When Nook Sales Experts match a buyer with their dream home, the only thing as important as architectural style is the neighborhood. That’s why we’re bringing you the #NookNeighborhoods series, where every Wednesday you’ll find cool history and culture to make sure you don’t overlook an area that could have the best nook for you.
George Merrick would beam with pride at how his dream of Coral Gables thrives today. Returning to Miami in the 1890s after his father passed away, Merrick looked over the grapefruit groves and citrus plantation and saw a future community in the Garden City style. This design was meant as an alternative for the working class, so they didn’t have to choose between farms or quickly overcrowding cities. They could enjoy planned neighborhoods where there was support for businesses and landscaped residences to enjoy the natural world around them.
Merrick’s vision initially included canals and Mediterranean style homes. Each village expanded to a separate international theme, such as Dutch South African, where Marion Sym Wyeth designed farmhouses in the tradition of South Africa’s Dutch colonists. Henry Killam Murphy arranged ornamental homes in the Chinese Village, connected to one another by a wall. You can visit the 15th century inspired French Normandy Village designed by John and Coulton Skinner, or 18th-century French country Village that houses both rustic and farmhouse styles. And if none of those styles tickles you, try the French City Village, Italian Village and Florida Pioneer/Colonial Village.
Coral Gables also followed the City Beautiful plan, emphasizing beauty in every corner, facade and interior. Its future seemed very bright, but Merrick was not around to see it. Between a 1926 hurricane and The Great Depression, Coral Gables did not see a renewal of interest until post World War II, by which time Merrick had died.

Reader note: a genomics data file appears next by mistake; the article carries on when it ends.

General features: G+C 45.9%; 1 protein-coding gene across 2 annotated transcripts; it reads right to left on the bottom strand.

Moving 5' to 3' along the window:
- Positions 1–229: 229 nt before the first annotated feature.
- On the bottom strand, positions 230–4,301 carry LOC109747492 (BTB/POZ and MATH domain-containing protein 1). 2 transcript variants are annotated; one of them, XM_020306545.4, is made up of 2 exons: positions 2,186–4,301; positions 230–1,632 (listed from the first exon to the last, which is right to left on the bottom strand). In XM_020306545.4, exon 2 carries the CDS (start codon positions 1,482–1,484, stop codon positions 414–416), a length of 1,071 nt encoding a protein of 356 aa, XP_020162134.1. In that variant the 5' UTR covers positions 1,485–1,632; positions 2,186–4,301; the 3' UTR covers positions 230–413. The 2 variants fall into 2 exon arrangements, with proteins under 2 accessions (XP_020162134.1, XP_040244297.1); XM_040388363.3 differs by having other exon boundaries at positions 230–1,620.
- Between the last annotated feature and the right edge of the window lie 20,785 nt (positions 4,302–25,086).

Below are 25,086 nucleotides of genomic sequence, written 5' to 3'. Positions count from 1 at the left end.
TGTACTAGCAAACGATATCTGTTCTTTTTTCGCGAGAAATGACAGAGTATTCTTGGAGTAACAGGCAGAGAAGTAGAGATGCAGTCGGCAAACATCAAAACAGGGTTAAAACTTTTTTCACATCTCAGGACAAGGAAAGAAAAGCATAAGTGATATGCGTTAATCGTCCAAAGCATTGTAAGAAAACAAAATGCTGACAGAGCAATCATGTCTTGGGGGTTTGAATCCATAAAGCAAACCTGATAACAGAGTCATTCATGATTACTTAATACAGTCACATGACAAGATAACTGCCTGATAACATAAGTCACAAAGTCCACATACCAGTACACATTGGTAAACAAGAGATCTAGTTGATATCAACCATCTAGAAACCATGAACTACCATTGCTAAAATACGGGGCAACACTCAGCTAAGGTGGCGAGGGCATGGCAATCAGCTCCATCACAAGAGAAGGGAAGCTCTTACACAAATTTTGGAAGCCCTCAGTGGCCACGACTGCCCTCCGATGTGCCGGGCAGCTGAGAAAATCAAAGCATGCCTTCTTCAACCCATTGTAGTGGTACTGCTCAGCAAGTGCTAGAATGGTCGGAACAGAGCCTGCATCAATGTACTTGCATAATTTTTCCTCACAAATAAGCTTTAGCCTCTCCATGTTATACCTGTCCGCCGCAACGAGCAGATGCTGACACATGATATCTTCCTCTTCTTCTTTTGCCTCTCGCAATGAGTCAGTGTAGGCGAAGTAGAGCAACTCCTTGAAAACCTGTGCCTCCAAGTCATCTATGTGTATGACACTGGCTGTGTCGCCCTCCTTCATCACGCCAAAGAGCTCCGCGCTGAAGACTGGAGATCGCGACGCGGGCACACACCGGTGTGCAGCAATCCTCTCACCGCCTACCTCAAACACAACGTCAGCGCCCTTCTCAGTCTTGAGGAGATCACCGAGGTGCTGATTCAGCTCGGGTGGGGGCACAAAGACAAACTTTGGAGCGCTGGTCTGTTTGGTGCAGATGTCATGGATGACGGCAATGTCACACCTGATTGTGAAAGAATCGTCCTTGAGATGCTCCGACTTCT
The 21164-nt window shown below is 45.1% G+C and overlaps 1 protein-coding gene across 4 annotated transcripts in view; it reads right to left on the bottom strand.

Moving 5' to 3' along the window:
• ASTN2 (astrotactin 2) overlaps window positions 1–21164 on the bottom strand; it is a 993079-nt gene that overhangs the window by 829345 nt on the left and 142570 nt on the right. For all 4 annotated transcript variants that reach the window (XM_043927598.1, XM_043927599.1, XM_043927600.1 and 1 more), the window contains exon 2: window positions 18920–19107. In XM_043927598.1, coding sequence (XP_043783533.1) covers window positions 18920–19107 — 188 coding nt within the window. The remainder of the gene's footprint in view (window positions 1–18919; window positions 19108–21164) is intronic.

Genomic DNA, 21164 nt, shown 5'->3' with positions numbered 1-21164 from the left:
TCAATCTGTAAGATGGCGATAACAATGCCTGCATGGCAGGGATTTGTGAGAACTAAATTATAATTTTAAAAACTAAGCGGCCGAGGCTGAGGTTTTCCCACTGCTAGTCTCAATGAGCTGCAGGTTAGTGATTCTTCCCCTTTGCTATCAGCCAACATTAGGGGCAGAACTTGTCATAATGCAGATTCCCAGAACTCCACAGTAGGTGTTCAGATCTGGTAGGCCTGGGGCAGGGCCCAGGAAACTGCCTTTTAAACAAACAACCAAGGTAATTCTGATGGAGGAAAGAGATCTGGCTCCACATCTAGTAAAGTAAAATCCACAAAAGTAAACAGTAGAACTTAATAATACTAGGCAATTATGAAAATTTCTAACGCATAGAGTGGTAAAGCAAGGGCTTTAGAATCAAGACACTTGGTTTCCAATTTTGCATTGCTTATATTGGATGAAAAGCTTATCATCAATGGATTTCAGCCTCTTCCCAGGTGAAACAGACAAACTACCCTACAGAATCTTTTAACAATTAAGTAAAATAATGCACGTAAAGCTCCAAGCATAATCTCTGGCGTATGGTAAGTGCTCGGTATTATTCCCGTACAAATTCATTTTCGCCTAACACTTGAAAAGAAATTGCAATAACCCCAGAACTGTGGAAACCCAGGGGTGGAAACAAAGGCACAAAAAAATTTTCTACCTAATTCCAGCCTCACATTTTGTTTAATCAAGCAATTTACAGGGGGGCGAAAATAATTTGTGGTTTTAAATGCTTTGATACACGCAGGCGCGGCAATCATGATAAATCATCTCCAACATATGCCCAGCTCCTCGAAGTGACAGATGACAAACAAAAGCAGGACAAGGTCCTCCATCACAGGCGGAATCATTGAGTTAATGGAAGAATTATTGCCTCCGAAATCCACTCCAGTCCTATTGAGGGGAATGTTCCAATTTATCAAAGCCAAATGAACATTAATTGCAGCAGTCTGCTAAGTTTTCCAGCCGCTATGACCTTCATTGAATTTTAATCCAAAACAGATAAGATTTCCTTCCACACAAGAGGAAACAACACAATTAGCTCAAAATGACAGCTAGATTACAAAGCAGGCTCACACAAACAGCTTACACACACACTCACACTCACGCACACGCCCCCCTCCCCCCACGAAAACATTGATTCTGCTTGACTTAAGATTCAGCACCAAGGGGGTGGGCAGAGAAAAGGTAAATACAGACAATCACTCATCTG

Visit this town today and the architecture will still transport you to the Mediterranean; in fact, if you build in the this Style then you receive cash incentives. The National Register of Historic Places list Coral Gables City Hall, The Biltmore Hotel, Coral Gables Merrick House and Venetian Pool. Green space occupies more than thirty percent of available land, including golf courses and parks. The University of Miami offers a steady stream of younger people who respect that architectural history in every building they see. Don’t fret that it’s a party town; UM students tend to take their partying to the busier parts of Miami and leave their residences in peace.
If you want to move to Coral Gables, though, you’ll find even more incentive in the quality of living than the classic architecture. Many Miami residents feel their safest here, with lower crime rates and much milder traffic than anywhere in the Miami-Dade area. You still have access to all the amenities and leisure activities you could want, but without the sometimes aggravating parts to living in a big city. The city’s Economic Development branch prioritizes improving the quality of life so people can live and work where they love and you can see it in every corner of this Miami nook.
Even today, Coral Gables sustains Merrick’s vision, providing an oasis to families who need a bit of city and a lot of home with an abundance of green.